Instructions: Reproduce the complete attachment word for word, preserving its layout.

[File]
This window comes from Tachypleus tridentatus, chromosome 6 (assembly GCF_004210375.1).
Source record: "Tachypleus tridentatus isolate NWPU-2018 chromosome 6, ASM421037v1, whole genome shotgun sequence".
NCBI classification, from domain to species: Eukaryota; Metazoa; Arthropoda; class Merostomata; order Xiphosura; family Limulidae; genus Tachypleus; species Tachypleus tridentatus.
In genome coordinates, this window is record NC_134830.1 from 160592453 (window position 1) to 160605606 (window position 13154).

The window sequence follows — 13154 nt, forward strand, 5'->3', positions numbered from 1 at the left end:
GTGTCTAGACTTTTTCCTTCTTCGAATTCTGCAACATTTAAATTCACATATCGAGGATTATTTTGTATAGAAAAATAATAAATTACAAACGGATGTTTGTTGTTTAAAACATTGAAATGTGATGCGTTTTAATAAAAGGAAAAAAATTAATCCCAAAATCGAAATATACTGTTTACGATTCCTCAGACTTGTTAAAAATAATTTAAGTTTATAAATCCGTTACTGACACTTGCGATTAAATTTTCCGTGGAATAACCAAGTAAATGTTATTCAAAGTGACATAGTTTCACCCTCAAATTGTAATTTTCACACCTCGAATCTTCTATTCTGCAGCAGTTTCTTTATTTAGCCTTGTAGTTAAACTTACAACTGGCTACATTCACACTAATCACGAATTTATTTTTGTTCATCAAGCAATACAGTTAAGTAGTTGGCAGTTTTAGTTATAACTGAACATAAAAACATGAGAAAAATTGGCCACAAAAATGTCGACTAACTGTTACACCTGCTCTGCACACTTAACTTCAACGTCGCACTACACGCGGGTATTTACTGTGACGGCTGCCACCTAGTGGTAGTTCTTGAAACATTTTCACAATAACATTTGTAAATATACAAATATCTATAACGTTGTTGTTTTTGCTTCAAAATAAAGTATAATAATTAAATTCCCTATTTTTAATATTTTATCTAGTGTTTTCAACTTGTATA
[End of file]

This window comes from Tachypleus tridentatus, chromosome 6 (assembly GCF_004210375.1).
Source record: "Tachypleus tridentatus isolate NWPU-2018 chromosome 6, ASM421037v1, whole genome shotgun sequence".
NCBI classification, from domain to species: Eukaryota; Metazoa; Arthropoda; class Merostomata; order Xiphosura; family Limulidae; genus Tachypleus; species Tachypleus tridentatus.
In genome coordinates, this window is record NC_134830.1 from 160592453 (window position 1) to 160605606 (window position 13154).

The window sequence follows — 13154 nt, forward strand, 5'->3', positions numbered from 1 at the left end:
GTGTCTAGACTTTTTCCTTCTTCGAATTCTGCAACATTTAAATTCACATATCGAGGATTATTTTGTATAGAAAAATAATAAATTACAAACGGATGTTTGTTGTTTAAAACATTGAAATGTGATGCGTTTTAATAAAAGGAAAAAAATTAATCCCAAAATCGAAATATACTGTTTACGATTCCTCAGACTTGTTAAAAATAATTTAAGTTTATAAATCCGTTACTGACACTTGCGATTAAATTTTCCGTGGAATAACCAAGTAAATGTTATTCAAAGTGACATAGTTTCACCCTCAAATTGTAATTTTCACACCTCGAATCTTCTATTCTGCAGCAGTTTCTTTATTTAGCCTTGTAGTTAAACTTACAACTGGCTACATTCACACTAATCACGAATTTATTTTTGTTCATCAAGCAATACAGTTAAGTAGTTGGCAGTTTTAGTTATAACTGAACATAAAAACATGAGAAAAATTGGCCACAAAAATGTCGACTAACTGTTACACCTGCTCTGCACACTTAACTTCAACGTCGCACTACACGCGGGTATTTACTGTGACGGCTGCCACCTAGTGGTAGTTCTTGAAACATTTTCACAATAACATTTGTAAATATACAAATATCTATAACGTTGTTGTTTTTGCTTCAAAATAAAGTATAATAATTAAATTCCCTATTTTTAATATTTTATCTAGTGTTTTCAACTTGTATA